The Shluffmuffins' father--thought lost in a freak Porta Potti accident--comes home. Yuck!
When last we saw them, the Shluffmuffin twins were running for their lives. In this, the second installment, they run right into the arms of their long-lost father. But he's not quite as they remember him . . . Of course, who would be after a tragic Porta Potti accident? Instead, he has become something frightening, something far too horrifying to explain.
No, no, we can't do it, you'll just have to buck up and read the book yourself. When things get creepy, you try to cover your eyes, but you peek through anyway, don't you? Well, then, you'll get what you deserve--a laugh attack you'll never recover from. Serves you right.
Hitching to Cincinnati with a Guy Named Verne
After the gloom of Dripping Fang Forest, the blue white light from the full moon was almost blinding. Cheyenne and Wally emerged from the trees and found themselves out on the highway. The sky in the east was only just beginning to lighten up at the edges. There was no traffic, but they could see a lone car approaching in the distance.
"You think it's safe to hitchhike?" Wally asked.
"Sure," said Cheyenne. "What could possibly happen to us hitchhiking?"
"I don't know," said Wally, "but in the past twenty-four hours, we were adopted by two ladies who turned out to be giant ants, we were attacked by a glowing ten-foot-long slug, we nearly had our throats torn out by man-eating wolves, and a really nice professor who invited us to tea turned out to have a wife who's an enormous eight-legged spider. And you're asking what could happen to us hitchhiking?"
Although Wally and Cheyenne Shluffmuffin were twins, their outlooks on life were quite different. Cheyenne saw only the good side of life, Wally only the bad. Cheyenne saw a beach and thought hot sand and thundering surf. Wally saw a beach and thought sunstroke, riptides, and choking on salt water.
As the car approached, the twins stuck out their thumbs. They heard the high hum of the car's tires go down the scale as it slowed up, then heard the car yerp to a stop.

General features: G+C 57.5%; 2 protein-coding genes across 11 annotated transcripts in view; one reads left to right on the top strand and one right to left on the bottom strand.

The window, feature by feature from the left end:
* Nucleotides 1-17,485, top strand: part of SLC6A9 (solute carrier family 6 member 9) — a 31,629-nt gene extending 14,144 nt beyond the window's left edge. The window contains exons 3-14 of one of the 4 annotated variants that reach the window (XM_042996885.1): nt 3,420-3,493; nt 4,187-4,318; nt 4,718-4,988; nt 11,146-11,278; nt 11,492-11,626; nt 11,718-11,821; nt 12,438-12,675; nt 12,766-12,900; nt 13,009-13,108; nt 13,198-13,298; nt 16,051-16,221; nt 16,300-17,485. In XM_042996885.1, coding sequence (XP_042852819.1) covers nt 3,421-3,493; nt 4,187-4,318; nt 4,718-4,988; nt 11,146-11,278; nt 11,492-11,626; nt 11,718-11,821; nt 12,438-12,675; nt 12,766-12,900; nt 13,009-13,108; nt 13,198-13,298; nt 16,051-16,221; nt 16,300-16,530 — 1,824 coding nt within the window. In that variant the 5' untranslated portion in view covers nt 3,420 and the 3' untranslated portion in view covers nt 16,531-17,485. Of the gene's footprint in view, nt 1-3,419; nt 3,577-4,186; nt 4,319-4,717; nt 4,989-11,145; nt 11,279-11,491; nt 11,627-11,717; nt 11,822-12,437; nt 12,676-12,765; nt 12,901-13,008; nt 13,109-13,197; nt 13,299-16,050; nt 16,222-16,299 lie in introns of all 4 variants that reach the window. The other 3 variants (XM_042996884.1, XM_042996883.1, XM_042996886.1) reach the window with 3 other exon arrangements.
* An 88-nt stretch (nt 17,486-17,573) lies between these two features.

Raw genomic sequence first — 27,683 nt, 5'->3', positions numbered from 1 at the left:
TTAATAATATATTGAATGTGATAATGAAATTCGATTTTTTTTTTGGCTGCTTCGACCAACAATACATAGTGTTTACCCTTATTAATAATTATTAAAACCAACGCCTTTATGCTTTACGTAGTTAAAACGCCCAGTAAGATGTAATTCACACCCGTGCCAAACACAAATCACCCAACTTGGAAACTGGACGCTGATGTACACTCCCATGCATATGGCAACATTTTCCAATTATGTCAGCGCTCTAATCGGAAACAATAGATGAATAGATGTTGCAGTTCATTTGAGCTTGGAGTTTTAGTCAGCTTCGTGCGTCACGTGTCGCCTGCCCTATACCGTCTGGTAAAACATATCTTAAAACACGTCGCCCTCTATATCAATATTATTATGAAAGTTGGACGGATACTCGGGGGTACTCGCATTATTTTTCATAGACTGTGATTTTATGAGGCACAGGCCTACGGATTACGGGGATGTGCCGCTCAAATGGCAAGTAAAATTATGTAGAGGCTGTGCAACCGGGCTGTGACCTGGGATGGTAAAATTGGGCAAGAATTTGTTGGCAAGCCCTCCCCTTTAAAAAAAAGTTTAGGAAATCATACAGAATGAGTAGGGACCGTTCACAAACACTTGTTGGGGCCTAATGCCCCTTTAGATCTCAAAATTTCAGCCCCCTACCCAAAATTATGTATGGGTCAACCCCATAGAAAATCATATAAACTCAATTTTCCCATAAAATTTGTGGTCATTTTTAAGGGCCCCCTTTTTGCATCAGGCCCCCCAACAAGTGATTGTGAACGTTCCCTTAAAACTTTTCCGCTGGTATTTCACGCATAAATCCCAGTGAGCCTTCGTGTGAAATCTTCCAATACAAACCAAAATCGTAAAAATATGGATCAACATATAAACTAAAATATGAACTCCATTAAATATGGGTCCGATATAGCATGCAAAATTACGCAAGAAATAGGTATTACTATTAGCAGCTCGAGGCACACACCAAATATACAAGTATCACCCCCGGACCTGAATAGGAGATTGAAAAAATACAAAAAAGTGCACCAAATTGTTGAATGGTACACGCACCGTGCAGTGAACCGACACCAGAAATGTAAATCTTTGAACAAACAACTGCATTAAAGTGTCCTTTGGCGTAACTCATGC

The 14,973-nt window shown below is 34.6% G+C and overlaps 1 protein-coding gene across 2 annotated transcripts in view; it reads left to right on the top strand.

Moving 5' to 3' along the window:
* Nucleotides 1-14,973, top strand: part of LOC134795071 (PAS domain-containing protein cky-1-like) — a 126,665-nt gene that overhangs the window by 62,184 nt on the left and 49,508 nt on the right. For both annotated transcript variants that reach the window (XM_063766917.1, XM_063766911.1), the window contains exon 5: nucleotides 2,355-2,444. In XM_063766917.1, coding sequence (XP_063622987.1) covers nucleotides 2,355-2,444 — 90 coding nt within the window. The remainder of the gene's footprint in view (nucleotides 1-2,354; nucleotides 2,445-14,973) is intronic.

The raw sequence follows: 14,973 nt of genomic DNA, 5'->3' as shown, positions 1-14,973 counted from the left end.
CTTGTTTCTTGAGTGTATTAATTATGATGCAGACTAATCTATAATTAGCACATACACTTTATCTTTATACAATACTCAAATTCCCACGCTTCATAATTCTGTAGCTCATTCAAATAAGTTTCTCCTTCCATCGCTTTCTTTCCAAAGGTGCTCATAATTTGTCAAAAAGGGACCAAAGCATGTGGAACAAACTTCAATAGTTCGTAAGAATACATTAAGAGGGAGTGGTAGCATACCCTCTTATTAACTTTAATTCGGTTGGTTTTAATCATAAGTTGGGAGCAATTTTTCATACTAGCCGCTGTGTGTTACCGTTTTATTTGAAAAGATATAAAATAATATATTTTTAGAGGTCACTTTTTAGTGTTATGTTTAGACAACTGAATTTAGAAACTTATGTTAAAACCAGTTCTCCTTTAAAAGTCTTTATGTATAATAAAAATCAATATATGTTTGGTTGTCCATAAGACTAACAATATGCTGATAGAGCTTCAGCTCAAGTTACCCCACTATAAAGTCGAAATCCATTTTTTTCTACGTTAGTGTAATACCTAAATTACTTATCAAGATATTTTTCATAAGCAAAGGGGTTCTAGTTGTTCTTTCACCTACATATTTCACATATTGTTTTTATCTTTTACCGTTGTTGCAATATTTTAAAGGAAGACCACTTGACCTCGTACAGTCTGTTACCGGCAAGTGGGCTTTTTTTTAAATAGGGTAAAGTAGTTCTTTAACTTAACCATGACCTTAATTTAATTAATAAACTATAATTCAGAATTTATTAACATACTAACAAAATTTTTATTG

"Hi there!" called the driver, a man with a gray crew cut. "You kids like a lift?"
"Yes, if you're going toward Cincinnati," asked Wally.
"Sure am," said the driver. "Hop in."
Wally climbed inside. Cheyenne got in after him and slammed the door. The car took off again.
"Name's Verne," said the driver. "What they call you?"
"I'm Cheyenne, he's Wally," said Cheyenne.
"You kids look pretty young to be out so late, all alone on a deserted highway," said Verne. "Your mommy and daddy know you're out so late?"
"Our mommy and daddy are dead," said Wally.
"Oh, sorry to hear that," said Verne. "Who's been takin' care of you?"
"Hortense Jolly and two giant ants," said Wally.
"That's okay, you don't have to tell me if you don't want to," said Verne. "I was just makin' conversation. Me, I used to work at Wright-Patterson Air Force Base. I was a janitor in Hangar 18, where they did autopsies on the aliens they found in them UFO crashes."
"Really?" said Cheyenne. She stifled a sneeze.
"Yep. I swiped me a alien brain once as a souvenir. Put 'er in a jar of alcohol, figured she might be worth somethin' someday. Keep 'er in my trunk, if you wanna have a peek." He winked at them. "Whattaya say, wanna take a peek at 'er?"
"No thanks," said Wally. "We wouldn't want to slow you down."
"It wouldn't slow me down none," said Verne. "It wouldn't take no time at all. I could just pull over to the shoulder and pop the trunk."
"Maybe some other time," said Wally. "We're in kind of a hurry to get back to Cincinnati."
"Fair enough," said Verne, "fair enough. We'll do it some other time, then. You just tell me when."
Wally leaned close to Cheyenne and whispered in her ear: "This guy's a weirdo. First time he stops, we're making a run for it."
Cheyenne nodded. Approaching them, way in the distance, were the headlights of a very large truck. She dreamily watched them getting larger and larger.
"What type of music you kids like to listen to while we drive?" Verne asked.
"Oh, happy songs," said Cheyenne, blotting her runny nose.
"Happy songs, eh? Okay, let's see what we got here," said Verne.
He leaned across the twins, opened the glove compartment, and started to rummage through it.
"Maybe you should keep your eyes on the road, Verne," said Wally.
"Good advice, buddy," said Verne, still rummaging. "Darned good advice."
The truck, an eighteen-wheeler, hurtled toward them in the opposite lane. As Verne's car drifted over the double yellow line into its path, the truck driver flashed his brights and sounded his air horn. Verne kept on rummaging.
Just before the vehicles collided in an ugly mangle of metal, Wally grabbed the steering wheel and yanked it hard to the right. The truck swerved. The car rocked violently in the whoosh of air from the passing truck. Wally yanked the wheel back to the left before they hit the shoulder.
"Whoo-hoo!" yelled Verne. "Close one! The way these truckers drive, it's a wonder they give 'em licenses at all, eh, Wally?"
"Yeah," Wally gasped.
"Well, little lady," said Verne to Cheyenne, "all I could find is this here CD of Greatest Funeral Favorites, if that's okay with you."
"That's fine." Cheyenne gulped.
So they listened in silence to an hour of suffocatingly grim organ music from Greatest Funeral Favorites as they drove to Cincinnati while the sky turned pink in the east.
The first stoplight they hit was a five-way intersection that bordered the swamps at the city limits. Cheyenne and Wally leaped out of the car and ran for their lives.
Copyright © 2006 by Dan Greenburg
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